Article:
Our lives are filled with a multitude of distractions. Taking email as an example, some people adopt one-a-day approach. As the name implies, email is only checked once a day. The communication medium becomes used in the way that it was designed for – a persistent inbox where people could leave messages that don’t have to be read and replied to straight away. The mSpace (mobile) system (m.c. shraefel) is one of many examples of software designed for the PC has been modified using techniques in HCI literature that tries to enable the user to do what they can on the PC on a mobile device. "ZedPanes", "Dimension Selection", "PaneSlider", "Multiple Selection" and "Triage Space" are just a subset of the techniques employed on the mobile version. These screens are not designed to support displaying so much information at one time. Keep these fancy interfaces in the movies – like email is not designed for instant messaging, mobile devices are not designed for displaying large amounts of information at a time.
Multitasking is something the broad population is getting better at. We are constantly bombarded with information, and even young teenagers are able to skim-read the web while engaging in an instant messaging conversation. We get better at multitasking (see the book, "Everything Bad is Good for You by Stephen Johnson), but does it actually make our lives any less stressful? My envision is that the important things should distract our attention (for example, alarm clocks, reminders, etc), but the less important things (email, friends’ location messages, etc) should be something we choose to look at. The systems should work in the background and soak in the complex information and present them in an easier-to-digest form when and only when the user requests it.
Research in ubiquitous systems (Wieser’s envision) aim to make life simpler and more efficient by being as transparent as possible. For now, the end result is idealistic, so we can only work towards a mix of the two. I’ve been reading up on Matthew Chalmers, who has written a few papers about "Social Navigation", which talk about the patterns in social interaction that emerge when there is a perceived increase in interest in one thing. A good example given was that when we’re browsing the shopping streets at leisure and see a large group of people together in a crowd we are often curious to see what’s happening behind the crowd. Chalmers notices that there are social implications to this – that there is a kind of collective enjoyment with gathering together out of curiosity.
We may improve social interaction by not bringing social networks to the mobile, but by increasing the ease of networking with people around you by taking advantage of the portable ID we carry around us (mobile devices). People hardly ever part with their mobile phones, so the devices already provide this identity. Computer-aided social networking should be a passive process, keeping in line with traditional values associated with getting to know someone. It should not be a push process, which creates distractions (beeps whenever a new piece of information comes through). The limited size of mobile devices restricts the freedom to express a person’s thoughts as easily as when they’re sitting on a desktop computer.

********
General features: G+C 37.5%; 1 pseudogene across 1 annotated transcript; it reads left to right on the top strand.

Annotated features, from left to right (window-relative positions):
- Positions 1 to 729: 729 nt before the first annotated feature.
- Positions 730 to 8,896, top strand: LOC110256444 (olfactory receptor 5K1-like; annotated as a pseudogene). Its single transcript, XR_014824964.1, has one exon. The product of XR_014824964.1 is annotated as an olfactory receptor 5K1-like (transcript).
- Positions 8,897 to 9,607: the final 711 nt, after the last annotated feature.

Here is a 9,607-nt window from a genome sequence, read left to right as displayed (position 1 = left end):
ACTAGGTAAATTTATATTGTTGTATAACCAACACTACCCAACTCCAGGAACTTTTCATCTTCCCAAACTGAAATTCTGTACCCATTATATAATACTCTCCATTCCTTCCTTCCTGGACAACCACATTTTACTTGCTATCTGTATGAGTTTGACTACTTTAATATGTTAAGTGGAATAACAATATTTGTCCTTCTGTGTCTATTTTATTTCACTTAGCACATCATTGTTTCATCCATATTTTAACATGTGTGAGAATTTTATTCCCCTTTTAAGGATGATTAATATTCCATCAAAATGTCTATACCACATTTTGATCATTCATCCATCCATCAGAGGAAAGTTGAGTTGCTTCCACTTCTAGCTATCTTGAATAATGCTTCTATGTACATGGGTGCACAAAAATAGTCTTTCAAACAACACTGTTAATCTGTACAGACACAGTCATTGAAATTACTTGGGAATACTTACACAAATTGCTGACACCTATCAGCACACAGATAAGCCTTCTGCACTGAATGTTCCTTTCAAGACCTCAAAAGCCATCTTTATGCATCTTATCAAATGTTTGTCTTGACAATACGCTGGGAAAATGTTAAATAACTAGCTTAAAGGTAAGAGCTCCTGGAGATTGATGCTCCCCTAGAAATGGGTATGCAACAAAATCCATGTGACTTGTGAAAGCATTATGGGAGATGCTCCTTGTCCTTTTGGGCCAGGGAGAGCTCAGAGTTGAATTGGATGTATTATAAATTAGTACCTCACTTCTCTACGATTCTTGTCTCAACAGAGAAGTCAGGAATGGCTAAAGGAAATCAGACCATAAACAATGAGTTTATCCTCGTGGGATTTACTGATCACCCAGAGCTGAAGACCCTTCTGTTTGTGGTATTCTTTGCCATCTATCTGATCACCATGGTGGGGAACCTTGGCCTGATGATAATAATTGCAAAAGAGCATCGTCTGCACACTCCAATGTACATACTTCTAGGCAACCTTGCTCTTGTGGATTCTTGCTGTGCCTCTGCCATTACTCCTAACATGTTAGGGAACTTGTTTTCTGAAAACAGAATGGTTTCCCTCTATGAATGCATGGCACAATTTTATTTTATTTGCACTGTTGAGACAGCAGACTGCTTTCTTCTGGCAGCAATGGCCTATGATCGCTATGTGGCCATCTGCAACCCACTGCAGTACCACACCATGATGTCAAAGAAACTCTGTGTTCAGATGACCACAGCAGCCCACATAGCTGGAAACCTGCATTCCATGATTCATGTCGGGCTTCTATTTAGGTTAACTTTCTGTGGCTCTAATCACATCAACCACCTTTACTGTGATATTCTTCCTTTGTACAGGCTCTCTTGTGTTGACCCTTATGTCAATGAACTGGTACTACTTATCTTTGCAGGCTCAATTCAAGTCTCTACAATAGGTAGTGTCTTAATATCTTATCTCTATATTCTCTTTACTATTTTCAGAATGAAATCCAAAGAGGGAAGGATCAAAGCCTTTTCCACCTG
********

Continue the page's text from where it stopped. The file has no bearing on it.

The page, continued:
MoSoSo (Mobile Social Software) is the name of a relatively recent trend of software for mobile devices that aim to put the power of social networking websites straight into mobile phones and PDAs. Some of these systems, for example Plazes and Dodgeball aim to overlay location-tagged, user-created information on the social network. Other ones have a strong dating bias, including features to find the correlation of interests between you and a person in close proximity (Enpresence, Nokia Sensor). These systems are more like toys than useful applications you would use everyday; they push distractions onto you when you’re out and about. For a particular teenage culture maybe this would be a good thing, but such applications don’t seem to be aimed at improving the lives of the average person; instead, they are a complex blend of technologies: WiFi, GPRS or 3G for internet connections, GPS for location tracking, and Bluetooth for device identification in proximity. In these systems we have to deal with two modes of interaction. One on mobile, and one, linked, system on the web. This all should be a passive process so we can ignore it most of the time but make use of it when we want to.
Now we go back to the idea of letting go of technology during social encounters and leaving the networking for some other time. The power of lack of interaction and transparency could be harnessed by a design for mobile social networking; one that detects the gathering of people transparently. If we take the processing of information away from the mobile device and use it solely as an presence sensor, we take away the complexities in terms of both the technological hurdles that have become the center of attention in MoSoSo work so far, and of the irregular interaction with the system while it is activated. Because the complexity of the mobile interfaces for MoSoSo is increasing as more features are added to them, I believe research is heading in the wrong direction. Technology should not constantly get in the way of social interaction – we should not merge so thoroughly a virtual world and a physical world.